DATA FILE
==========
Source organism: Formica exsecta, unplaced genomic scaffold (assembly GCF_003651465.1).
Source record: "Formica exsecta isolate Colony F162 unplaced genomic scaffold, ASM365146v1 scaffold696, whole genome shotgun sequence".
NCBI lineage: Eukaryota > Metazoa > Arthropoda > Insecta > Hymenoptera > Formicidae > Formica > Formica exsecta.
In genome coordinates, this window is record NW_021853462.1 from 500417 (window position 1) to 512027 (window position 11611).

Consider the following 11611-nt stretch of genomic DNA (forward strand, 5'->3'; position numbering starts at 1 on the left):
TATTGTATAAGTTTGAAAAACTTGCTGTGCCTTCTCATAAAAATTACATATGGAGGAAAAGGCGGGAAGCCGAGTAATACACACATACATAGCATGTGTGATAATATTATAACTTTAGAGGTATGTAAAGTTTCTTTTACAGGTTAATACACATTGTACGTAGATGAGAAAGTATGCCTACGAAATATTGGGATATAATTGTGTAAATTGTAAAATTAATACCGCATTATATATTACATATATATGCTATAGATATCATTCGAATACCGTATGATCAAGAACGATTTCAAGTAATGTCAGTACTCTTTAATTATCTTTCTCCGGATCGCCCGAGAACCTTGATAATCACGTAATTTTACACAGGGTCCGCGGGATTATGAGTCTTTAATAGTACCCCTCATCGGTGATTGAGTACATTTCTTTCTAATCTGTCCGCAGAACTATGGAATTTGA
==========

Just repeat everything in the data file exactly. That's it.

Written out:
Source organism: Formica exsecta, unplaced genomic scaffold (assembly GCF_003651465.1).
Source record: "Formica exsecta isolate Colony F162 unplaced genomic scaffold, ASM365146v1 scaffold696, whole genome shotgun sequence".
NCBI lineage: Eukaryota > Metazoa > Arthropoda > Insecta > Hymenoptera > Formicidae > Formica > Formica exsecta.
In genome coordinates, this window is record NW_021853462.1 from 500417 (window position 1) to 512027 (window position 11611).

Consider the following 11611-nt stretch of genomic DNA (forward strand, 5'->3'; position numbering starts at 1 on the left):
TATTGTATAAGTTTGAAAAACTTGCTGTGCCTTCTCATAAAAATTACATATGGAGGAAAAGGCGGGAAGCCGAGTAATACACACATACATAGCATGTGTGATAATATTATAACTTTAGAGGTATGTAAAGTTTCTTTTACAGGTTAATACACATTGTACGTAGATGAGAAAGTATGCCTACGAAATATTGGGATATAATTGTGTAAATTGTAAAATTAATACCGCATTATATATTACATATATATGCTATAGATATCATTCGAATACCGTATGATCAAGAACGATTTCAAGTAATGTCAGTACTCTTTAATTATCTTTCTCCGGATCGCCCGAGAACCTTGATAATCACGTAATTTTACACAGGGTCCGCGGGATTATGAGTCTTTAATAGTACCCCTCATCGGTGATTGAGTACATTTCTTTCTAATCTGTCCGCAGAACTATGGAATTTGA